Supporting Sustainable Food in the VeloKitchen

February 18, 2012

Cycling Chef picking up our CSA share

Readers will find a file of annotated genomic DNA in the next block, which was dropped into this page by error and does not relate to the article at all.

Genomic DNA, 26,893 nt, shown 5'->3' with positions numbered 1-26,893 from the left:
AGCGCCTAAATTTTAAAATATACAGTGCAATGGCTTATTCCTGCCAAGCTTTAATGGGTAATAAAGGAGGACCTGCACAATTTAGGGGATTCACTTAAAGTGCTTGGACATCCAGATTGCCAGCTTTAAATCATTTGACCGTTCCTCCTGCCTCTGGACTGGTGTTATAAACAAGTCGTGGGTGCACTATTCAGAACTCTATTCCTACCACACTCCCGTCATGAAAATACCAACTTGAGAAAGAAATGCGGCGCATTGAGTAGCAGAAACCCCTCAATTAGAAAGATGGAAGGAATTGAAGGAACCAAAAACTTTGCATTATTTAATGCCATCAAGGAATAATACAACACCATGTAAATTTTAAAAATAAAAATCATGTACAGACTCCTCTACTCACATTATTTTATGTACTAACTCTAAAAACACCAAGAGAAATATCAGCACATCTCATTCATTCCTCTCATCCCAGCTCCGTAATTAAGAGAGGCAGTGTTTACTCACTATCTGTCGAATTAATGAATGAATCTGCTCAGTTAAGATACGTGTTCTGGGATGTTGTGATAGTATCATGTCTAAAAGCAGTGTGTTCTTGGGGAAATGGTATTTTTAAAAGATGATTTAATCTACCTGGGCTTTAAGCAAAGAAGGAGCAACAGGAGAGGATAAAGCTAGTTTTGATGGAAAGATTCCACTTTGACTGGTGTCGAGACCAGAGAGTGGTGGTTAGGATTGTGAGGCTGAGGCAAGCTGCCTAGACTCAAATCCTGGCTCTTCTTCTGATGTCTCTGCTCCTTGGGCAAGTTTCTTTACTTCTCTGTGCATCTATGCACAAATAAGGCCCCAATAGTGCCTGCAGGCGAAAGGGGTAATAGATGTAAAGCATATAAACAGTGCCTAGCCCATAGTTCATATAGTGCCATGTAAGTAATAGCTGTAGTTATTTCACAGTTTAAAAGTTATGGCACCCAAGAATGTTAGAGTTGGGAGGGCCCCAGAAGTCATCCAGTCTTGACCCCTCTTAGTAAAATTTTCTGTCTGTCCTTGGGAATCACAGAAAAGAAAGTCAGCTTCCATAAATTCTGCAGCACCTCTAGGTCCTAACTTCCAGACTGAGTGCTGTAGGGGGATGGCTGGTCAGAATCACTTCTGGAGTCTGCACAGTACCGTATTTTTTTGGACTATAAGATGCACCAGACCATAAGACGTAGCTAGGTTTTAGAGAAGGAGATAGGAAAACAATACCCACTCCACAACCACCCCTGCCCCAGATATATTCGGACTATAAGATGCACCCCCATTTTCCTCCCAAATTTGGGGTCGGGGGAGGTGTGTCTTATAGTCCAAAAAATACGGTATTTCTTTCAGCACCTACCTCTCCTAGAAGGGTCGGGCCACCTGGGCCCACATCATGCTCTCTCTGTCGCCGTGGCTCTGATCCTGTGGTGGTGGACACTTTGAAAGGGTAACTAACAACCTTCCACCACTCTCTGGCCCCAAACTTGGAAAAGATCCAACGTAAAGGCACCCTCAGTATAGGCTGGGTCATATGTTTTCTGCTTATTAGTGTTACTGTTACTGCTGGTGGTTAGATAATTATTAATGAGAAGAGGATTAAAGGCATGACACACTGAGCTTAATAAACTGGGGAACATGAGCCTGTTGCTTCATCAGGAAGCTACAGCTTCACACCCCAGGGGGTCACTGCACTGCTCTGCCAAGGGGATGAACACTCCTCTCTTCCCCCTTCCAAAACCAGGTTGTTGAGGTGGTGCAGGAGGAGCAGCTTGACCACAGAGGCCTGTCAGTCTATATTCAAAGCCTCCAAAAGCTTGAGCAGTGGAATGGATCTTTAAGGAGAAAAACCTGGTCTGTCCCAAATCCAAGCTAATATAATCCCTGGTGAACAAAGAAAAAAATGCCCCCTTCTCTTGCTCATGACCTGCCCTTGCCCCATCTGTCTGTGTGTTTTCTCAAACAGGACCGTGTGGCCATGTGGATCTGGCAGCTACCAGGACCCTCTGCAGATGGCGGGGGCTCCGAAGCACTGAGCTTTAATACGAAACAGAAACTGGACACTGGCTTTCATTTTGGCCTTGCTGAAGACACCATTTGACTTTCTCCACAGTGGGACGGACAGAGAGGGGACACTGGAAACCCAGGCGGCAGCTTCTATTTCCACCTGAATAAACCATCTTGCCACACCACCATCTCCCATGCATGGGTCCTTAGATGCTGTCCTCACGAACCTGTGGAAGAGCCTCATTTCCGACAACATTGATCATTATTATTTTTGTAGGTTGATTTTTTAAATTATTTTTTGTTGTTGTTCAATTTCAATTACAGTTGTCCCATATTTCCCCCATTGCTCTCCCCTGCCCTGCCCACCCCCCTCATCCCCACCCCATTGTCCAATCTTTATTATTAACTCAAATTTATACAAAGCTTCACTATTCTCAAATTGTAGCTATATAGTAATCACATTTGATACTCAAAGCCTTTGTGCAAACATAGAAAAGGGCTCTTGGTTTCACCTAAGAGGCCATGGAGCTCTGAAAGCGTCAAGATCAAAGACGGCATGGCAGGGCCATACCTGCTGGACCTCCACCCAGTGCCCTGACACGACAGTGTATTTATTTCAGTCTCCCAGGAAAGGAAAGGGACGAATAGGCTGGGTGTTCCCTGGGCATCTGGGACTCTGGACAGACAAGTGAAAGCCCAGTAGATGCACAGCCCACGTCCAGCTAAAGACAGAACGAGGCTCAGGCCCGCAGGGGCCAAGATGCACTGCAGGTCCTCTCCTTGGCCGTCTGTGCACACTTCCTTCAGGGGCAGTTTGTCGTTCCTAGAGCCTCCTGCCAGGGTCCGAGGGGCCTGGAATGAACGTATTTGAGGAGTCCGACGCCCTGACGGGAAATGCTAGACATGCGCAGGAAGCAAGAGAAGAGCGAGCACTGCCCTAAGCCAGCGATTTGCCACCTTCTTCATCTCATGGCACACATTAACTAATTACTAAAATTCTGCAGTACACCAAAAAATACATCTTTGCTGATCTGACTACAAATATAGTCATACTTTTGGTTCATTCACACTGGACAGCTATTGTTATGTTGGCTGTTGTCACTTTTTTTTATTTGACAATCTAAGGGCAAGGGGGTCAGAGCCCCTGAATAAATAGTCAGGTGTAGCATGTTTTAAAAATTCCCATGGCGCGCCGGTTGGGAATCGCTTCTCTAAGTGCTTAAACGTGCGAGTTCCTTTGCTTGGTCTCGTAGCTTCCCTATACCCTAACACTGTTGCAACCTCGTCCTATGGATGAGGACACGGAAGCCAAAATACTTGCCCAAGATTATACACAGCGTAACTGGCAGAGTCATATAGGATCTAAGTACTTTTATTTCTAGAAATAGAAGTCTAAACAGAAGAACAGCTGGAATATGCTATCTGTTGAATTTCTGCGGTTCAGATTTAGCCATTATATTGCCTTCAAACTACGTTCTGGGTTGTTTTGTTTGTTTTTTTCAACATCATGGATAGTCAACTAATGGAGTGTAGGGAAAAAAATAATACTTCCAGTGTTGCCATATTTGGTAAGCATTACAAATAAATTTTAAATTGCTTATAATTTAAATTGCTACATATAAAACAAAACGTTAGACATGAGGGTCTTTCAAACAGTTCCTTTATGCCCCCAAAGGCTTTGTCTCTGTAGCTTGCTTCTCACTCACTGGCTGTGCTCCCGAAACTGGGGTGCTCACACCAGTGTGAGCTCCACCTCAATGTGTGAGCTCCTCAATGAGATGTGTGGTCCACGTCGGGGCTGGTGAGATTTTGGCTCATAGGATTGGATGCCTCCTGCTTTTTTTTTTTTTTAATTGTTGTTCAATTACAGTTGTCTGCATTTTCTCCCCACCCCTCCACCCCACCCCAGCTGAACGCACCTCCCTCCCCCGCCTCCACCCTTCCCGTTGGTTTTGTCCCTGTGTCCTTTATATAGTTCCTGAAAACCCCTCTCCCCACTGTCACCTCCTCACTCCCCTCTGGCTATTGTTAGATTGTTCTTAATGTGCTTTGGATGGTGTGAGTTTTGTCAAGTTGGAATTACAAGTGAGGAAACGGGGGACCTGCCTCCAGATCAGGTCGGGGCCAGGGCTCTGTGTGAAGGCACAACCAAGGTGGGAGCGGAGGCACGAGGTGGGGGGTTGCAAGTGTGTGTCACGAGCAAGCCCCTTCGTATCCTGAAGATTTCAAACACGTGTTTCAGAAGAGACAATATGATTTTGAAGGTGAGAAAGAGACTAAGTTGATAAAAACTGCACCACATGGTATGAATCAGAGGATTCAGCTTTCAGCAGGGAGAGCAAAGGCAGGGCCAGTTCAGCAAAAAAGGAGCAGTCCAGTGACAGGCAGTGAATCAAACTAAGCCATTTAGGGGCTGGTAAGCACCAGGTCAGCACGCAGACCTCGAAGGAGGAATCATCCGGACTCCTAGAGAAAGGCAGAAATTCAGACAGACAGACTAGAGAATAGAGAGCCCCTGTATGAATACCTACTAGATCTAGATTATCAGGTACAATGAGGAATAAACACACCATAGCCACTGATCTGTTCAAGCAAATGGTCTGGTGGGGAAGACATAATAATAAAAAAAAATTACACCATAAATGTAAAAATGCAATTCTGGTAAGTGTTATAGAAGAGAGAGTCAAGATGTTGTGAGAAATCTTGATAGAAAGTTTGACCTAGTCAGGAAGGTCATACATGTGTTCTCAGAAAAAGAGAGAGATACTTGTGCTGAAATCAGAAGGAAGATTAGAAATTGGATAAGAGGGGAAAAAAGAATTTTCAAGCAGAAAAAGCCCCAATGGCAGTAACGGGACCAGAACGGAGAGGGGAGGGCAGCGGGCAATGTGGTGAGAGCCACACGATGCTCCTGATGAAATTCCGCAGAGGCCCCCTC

After watching Chipotle’s television ad, “Back to the Start” played during last week’s Grammy Awards, I reflected how our family’s eating habits have improved over the past few years to support sustainable food. A few years ago, the film “Food, Inc. made a huge impact on how we began to think about the food we consume. After seeing that movie, it occurred to us that although we often cycle on low-traffic, rural roads, we rarely see cows grazing in pastures, a familiar site from our childhoods. I came to the conclusion that, even though I had thought I was doing a satisfactory job of supporting local farming by shopping at farmers’ markets, I could do more to ensure our family eats foods free of antibiotics, hormones, pesticides and genetically modified ingredients. So I started on a self-education journey beginning with the fascinating book by Michael Pollan THE OMNIVORE’S DILEMMA, A NATURAL HISTORY OF FOUR MEALS which he wrote to answer the question my husband asked me every single day when we were getting to know each other via e-mail, “What are you having for dinner?” (For more on that story see my post “A Curry Love Affair in the VeloKitchen.”)